The Acrobatics and Athletic skills have been removed so traveling won't consist of you jumping around like a drunken jackrabbit to gain XP. Instead, Todd Howard and Bethesda have given you a Sprint Button. I see you thumbs start to perk up already.
Taking away such a staple of Oblivion as the horse was, it is scary to think how travel would differ. But Bethesda has assured its fans that, unlike Oblivion, Skyrim is not barren; there are many occurrences in between point A and point B.
Many dragons will try to fry you with fire. Some might speak English. Rounding the corner of a mountain range to see one of these spiny beasts perched atop a crumbling piece of ancient architecture is a terrifying sight. Running away isn't always the best option, though, since killing a dragon allows you to absorb its essence and power up.
Because your character in Skyrim can speak the language of dragons, you'll also be able to use dragon shouts. These are learned in the depths of caverns on stone slabs called word walls. When you string words together, it produces magical abilities. You can scream out force waves, slow time and crazier stuff depending on how much effort you're willing to put into finding word walls. The shout system is on a separate resource system from magic, which means even if you decided to play as a ropey muscular monstrosity who only knows how to crush things with heavy stuff, you should still be able to take full advantage of this system.
#3- Rural Vs. Suburban
Skyrim has five major cities, each with their own culture and architecture, and eight or nine smaller towns. Though the system still sounds like it's in its early stages, it sounds like you'll be able to mess up the economies of the individual population centers if you want. The idea is for your actions to affect products and services available in each town. All of this just adds the the sandbox of possibilities within the game making it a great re-playable title.
"You make it too granular and the player can't tell those arrows are a gold piece cheaper. So what we're trying to do is actually remove things from the economy. That tends to impact it more."
That means instead of cheaper arrows, there simply wouldn't be any arrows left in town.
"The lumber mill, we have mines and smelters for iron that affects weapons, then we have farms that affect food and ingredients that affect alchemy. We have all that working but we haven't found the gameplay sweet spot."
You really could end a whole town if you wanted to. Topple a city to its knees or create a lustrous city of wealth and prosperity.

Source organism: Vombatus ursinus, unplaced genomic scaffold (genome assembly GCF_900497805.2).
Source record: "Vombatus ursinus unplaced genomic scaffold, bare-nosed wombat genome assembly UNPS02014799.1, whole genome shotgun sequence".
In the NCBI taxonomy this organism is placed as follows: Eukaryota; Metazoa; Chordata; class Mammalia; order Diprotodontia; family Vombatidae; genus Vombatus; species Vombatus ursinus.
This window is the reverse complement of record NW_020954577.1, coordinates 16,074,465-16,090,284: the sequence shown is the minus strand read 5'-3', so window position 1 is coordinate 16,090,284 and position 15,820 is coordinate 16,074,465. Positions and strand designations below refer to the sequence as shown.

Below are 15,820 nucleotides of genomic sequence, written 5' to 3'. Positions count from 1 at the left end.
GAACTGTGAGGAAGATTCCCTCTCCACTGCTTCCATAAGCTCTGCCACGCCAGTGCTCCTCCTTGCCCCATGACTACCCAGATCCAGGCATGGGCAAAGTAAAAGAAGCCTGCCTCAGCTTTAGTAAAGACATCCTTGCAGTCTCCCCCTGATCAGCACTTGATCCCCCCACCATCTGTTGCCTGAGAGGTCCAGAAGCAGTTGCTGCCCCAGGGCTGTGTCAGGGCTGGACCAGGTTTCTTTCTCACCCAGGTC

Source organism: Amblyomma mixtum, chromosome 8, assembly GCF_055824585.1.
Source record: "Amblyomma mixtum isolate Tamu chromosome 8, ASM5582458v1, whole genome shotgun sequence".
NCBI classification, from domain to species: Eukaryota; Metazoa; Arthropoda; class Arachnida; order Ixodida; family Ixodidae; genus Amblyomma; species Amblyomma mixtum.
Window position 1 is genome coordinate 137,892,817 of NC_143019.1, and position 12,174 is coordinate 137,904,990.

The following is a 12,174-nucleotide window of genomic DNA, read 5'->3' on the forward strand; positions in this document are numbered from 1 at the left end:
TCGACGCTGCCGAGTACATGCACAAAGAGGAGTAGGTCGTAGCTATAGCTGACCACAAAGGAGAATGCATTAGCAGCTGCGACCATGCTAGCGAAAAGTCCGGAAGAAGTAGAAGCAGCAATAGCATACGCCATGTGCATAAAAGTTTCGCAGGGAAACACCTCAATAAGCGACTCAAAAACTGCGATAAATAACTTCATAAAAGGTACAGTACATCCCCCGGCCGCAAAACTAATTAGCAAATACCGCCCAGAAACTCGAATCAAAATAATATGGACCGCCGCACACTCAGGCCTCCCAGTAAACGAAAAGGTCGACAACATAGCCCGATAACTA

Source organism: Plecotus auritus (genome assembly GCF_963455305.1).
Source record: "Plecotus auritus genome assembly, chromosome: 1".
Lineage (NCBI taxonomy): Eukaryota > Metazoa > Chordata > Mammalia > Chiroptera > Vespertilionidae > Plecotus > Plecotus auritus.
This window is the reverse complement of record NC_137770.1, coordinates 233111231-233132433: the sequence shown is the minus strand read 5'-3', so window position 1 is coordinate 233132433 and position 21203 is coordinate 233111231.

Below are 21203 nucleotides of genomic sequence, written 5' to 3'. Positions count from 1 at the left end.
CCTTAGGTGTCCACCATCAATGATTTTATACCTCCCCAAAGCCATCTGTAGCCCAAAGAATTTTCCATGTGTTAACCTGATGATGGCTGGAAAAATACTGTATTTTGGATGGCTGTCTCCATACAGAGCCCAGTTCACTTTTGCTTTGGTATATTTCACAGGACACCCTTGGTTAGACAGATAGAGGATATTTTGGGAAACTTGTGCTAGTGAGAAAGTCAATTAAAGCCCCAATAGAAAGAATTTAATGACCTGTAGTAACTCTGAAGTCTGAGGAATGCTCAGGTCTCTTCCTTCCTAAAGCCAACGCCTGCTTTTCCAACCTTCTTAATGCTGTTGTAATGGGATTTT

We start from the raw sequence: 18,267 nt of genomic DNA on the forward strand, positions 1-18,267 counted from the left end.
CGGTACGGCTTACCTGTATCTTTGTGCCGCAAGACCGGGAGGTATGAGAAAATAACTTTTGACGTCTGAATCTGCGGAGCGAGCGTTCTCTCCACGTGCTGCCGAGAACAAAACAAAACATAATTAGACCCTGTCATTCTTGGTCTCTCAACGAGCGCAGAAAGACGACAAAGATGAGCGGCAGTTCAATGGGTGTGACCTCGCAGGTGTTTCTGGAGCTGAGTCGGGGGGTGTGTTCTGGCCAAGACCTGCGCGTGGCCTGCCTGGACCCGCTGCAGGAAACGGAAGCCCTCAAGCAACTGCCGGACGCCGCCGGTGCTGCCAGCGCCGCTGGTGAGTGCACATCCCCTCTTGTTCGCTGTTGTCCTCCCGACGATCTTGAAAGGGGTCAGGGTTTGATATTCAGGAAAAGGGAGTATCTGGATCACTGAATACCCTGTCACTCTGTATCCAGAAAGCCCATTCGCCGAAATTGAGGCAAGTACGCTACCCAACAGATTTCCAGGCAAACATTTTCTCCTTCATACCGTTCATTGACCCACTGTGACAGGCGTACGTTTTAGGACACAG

#4- Radiant Story
"We really have no control. It's a big playground, and for certain players it goes great but there's still a lot of players it goes poorly for. This allows us to control that some. Now we're at a good point where we know where we want to use it.
We can use it for miscellaneous quests, you go into town, you want to make friends with somebody, we'll generate a little quest for him that seems simple and that it's ok to go through the radiant story system. For a bigger quest, we want somebody who you're enemies with.
We want to use him in that quest in some way. We'll pick the closest person who hates the player. He fills in that role."
This system can pull in dragons too. So if you've been a terrible adventurer and tried your best to avoid clashing with a dragon, one of your quests might soon include one. And if you're a pitiless pyromancer and delight in covering the living in lethal flame, ideally you'll still be able to continue to quest even after setting the world on fire.
#5- Skills & Attributes
"In Oblivion you have your eight attributes and 21 skills. Now you have 18 skills and three attributes. What we found is that all those attributes actually did something else. A fan may say 'You removed my eight attributes!', and my answer is, which ones do you want? They're all a trickle down to something else. Now when you level up you can just raise your Magicka. In Oblivion you have to raise your Intelligence knowing that you're Intelligence raises your Magicka."
Like in previous Elder Scrolls games, skill levels increase with use. The more you use a sword, the better you're able to wield it. In Skyrim, each skill increase contributes to your overall character level, sort of like experience points. If you boost a skill that's at a higher level, you'll see a bigger increase on your character level gauge.